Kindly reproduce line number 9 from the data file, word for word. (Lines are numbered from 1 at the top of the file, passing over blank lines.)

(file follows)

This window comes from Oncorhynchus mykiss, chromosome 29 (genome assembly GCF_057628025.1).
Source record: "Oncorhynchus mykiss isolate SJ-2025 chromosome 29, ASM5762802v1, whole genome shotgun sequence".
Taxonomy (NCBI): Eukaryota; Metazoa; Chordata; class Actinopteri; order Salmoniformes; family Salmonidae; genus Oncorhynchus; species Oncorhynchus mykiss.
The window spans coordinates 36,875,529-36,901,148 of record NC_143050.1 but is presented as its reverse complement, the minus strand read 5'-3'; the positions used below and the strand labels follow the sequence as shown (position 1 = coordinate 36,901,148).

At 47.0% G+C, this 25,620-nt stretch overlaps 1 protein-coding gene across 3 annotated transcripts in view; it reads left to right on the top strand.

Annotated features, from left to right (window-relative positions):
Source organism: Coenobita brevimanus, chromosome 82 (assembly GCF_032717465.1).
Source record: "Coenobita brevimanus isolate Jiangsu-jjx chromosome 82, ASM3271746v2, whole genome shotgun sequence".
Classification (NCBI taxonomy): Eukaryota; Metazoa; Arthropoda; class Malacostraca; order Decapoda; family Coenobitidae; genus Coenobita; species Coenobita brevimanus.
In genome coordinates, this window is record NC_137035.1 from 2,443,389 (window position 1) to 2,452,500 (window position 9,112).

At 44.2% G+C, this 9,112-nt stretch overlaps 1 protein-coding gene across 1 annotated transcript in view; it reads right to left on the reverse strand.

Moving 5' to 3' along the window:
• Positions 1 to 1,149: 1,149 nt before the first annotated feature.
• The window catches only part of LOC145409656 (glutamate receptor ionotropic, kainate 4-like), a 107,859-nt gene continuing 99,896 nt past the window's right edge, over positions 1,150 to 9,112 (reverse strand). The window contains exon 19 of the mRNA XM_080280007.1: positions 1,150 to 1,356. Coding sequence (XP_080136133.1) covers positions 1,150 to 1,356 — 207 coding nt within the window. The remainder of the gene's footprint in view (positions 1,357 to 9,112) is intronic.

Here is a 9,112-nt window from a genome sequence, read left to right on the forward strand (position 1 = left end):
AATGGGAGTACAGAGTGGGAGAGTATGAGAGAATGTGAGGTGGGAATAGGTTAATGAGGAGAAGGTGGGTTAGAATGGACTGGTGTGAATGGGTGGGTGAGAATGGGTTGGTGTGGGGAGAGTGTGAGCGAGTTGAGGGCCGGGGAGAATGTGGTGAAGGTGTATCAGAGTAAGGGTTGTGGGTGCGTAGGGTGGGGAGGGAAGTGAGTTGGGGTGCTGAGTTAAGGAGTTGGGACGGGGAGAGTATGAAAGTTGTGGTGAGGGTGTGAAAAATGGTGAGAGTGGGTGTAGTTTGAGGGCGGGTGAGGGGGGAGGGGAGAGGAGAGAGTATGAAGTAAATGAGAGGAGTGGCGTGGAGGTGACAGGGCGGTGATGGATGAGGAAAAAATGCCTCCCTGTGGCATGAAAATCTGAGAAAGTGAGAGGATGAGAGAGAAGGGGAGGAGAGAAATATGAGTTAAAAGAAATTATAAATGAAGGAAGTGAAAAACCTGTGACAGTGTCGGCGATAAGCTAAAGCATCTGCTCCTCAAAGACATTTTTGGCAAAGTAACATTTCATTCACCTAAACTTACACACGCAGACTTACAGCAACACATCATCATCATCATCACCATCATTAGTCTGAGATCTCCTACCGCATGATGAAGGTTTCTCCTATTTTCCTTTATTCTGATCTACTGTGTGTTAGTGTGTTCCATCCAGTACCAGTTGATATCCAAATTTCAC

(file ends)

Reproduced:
Classification (NCBI taxonomy): Eukaryota; Metazoa; Arthropoda; class Malacostraca; order Decapoda; family Coenobitidae; genus Coenobita; species Coenobita brevimanus.